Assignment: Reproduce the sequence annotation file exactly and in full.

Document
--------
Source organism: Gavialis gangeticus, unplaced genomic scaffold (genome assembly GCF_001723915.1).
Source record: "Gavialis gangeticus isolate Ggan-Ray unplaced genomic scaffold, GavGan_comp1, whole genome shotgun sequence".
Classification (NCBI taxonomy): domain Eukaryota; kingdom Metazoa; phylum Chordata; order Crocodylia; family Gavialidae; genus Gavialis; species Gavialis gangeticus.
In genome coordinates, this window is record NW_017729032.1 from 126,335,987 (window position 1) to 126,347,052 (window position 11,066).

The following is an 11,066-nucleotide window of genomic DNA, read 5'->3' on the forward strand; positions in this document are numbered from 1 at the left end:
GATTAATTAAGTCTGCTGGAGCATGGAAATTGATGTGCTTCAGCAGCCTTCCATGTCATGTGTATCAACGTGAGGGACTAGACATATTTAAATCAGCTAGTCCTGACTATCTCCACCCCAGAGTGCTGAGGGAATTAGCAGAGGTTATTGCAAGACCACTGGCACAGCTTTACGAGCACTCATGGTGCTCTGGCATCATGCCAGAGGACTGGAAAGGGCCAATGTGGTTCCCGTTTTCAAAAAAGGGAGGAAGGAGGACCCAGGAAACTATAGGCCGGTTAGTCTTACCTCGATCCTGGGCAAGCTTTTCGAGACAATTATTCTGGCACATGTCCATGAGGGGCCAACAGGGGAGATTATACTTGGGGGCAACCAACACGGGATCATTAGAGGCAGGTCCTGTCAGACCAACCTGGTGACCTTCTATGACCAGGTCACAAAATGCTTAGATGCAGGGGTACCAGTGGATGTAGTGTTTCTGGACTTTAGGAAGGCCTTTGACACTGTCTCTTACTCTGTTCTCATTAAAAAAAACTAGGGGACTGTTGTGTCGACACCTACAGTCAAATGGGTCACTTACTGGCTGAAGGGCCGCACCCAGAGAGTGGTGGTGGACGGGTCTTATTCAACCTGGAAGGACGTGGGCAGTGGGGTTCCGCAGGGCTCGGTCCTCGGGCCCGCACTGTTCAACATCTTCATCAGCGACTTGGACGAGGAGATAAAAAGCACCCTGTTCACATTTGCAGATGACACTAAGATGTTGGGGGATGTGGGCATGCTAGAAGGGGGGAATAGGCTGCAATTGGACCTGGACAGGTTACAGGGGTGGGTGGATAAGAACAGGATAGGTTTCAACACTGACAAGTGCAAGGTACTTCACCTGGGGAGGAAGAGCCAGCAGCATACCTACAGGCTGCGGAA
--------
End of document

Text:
Source organism: Gavialis gangeticus, unplaced genomic scaffold (genome assembly GCF_001723915.1).
Source record: "Gavialis gangeticus isolate Ggan-Ray unplaced genomic scaffold, GavGan_comp1, whole genome shotgun sequence".
Classification (NCBI taxonomy): domain Eukaryota; kingdom Metazoa; phylum Chordata; order Crocodylia; family Gavialidae; genus Gavialis; species Gavialis gangeticus.
In genome coordinates, this window is record NW_017729032.1 from 126,335,987 (window position 1) to 126,347,052 (window position 11,066).

The following is an 11,066-nucleotide window of genomic DNA, read 5'->3' on the forward strand; positions in this document are numbered from 1 at the left end:
GATTAATTAAGTCTGCTGGAGCATGGAAATTGATGTGCTTCAGCAGCCTTCCATGTCATGTGTATCAACGTGAGGGACTAGACATATTTAAATCAGCTAGTCCTGACTATCTCCACCCCAGAGTGCTGAGGGAATTAGCAGAGGTTATTGCAAGACCACTGGCACAGCTTTACGAGCACTCATGGTGCTCTGGCATCATGCCAGAGGACTGGAAAGGGCCAATGTGGTTCCCGTTTTCAAAAAAGGGAGGAAGGAGGACCCAGGAAACTATAGGCCGGTTAGTCTTACCTCGATCCTGGGCAAGCTTTTCGAGACAATTATTCTGGCACATGTCCATGAGGGGCCAACAGGGGAGATTATACTTGGGGGCAACCAACACGGGATCATTAGAGGCAGGTCCTGTCAGACCAACCTGGTGACCTTCTATGACCAGGTCACAAAATGCTTAGATGCAGGGGTACCAGTGGATGTAGTGTTTCTGGACTTTAGGAAGGCCTTTGACACTGTCTCTTACTCTGTTCTCATTAAAAAAAACTAGGGGACTGTTGTGTCGACACCTACAGTCAAATGGGTCACTTACTGGCTGAAGGGCCGCACCCAGAGAGTGGTGGTGGACGGGTCTTATTCAACCTGGAAGGACGTGGGCAGTGGGGTTCCGCAGGGCTCGGTCCTCGGGCCCGCACTGTTCAACATCTTCATCAGCGACTTGGACGAGGAGATAAAAAGCACCCTGTTCACATTTGCAGATGACACTAAGATGTTGGGGGATGTGGGCATGCTAGAAGGGGGGAATAGGCTGCAATTGGACCTGGACAGGTTACAGGGGTGGGTGGATAAGAACAGGATAGGTTTCAACACTGACAAGTGCAAGGTACTTCACCTGGGGAGGAAGAGCCAGCAGCATACCTACAGGCTGCGGAA